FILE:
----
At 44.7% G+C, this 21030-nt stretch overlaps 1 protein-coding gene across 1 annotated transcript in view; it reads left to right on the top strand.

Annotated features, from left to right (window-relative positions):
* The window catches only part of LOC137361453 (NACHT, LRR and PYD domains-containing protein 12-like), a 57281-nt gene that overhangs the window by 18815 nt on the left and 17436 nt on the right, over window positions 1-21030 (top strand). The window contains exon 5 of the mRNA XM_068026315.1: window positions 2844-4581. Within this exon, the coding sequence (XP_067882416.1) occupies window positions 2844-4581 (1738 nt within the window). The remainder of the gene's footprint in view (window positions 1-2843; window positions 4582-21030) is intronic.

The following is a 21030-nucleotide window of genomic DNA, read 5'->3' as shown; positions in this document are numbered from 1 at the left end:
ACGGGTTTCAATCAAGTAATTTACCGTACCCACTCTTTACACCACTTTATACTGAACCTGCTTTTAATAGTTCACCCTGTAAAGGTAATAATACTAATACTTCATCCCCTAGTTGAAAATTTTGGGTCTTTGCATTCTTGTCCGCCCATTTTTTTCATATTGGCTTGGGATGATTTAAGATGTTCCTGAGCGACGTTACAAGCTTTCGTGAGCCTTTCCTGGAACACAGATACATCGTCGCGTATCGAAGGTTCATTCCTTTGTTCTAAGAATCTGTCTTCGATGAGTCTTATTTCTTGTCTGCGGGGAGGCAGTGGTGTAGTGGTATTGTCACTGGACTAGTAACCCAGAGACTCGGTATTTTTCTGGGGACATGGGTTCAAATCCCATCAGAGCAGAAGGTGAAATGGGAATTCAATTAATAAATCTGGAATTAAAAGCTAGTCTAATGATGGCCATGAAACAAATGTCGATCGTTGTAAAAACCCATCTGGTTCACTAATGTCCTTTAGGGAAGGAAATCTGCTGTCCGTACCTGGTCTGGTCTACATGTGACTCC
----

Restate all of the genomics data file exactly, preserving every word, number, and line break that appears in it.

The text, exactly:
At 44.7% G+C, this 21030-nt stretch overlaps 1 protein-coding gene across 1 annotated transcript in view; it reads left to right on the top strand.

Annotated features, from left to right (window-relative positions):
* The window catches only part of LOC137361453 (NACHT, LRR and PYD domains-containing protein 12-like), a 57281-nt gene that overhangs the window by 18815 nt on the left and 17436 nt on the right, over window positions 1-21030 (top strand). The window contains exon 5 of the mRNA XM_068026315.1: window positions 2844-4581. Within this exon, the coding sequence (XP_067882416.1) occupies window positions 2844-4581 (1738 nt within the window). The remainder of the gene's footprint in view (window positions 1-2843; window positions 4582-21030) is intronic.

The following is a 21030-nucleotide window of genomic DNA, read 5'->3' as shown; positions in this document are numbered from 1 at the left end:
ACGGGTTTCAATCAAGTAATTTACCGTACCCACTCTTTACACCACTTTATACTGAACCTGCTTTTAATAGTTCACCCTGTAAAGGTAATAATACTAATACTTCATCCCCTAGTTGAAAATTTTGGGTCTTTGCATTCTTGTCCGCCCATTTTTTTCATATTGGCTTGGGATGATTTAAGATGTTCCTGAGCGACGTTACAAGCTTTCGTGAGCCTTTCCTGGAACACAGATACATCGTCGCGTATCGAAGGTTCATTCCTTTGTTCTAAGAATCTGTCTTCGATGAGTCTTATTTCTTGTCTGCGGGGAGGCAGTGGTGTAGTGGTATTGTCACTGGACTAGTAACCCAGAGACTCGGTATTTTTCTGGGGACATGGGTTCAAATCCCATCAGAGCAGAAGGTGAAATGGGAATTCAATTAATAAATCTGGAATTAAAAGCTAGTCTAATGATGGCCATGAAACAAATGTCGATCGTTGTAAAAACCCATCTGGTTCACTAATGTCCTTTAGGGAAGGAAATCTGCTGTCCGTACCTGGTCTGGTCTACATGTGACTCC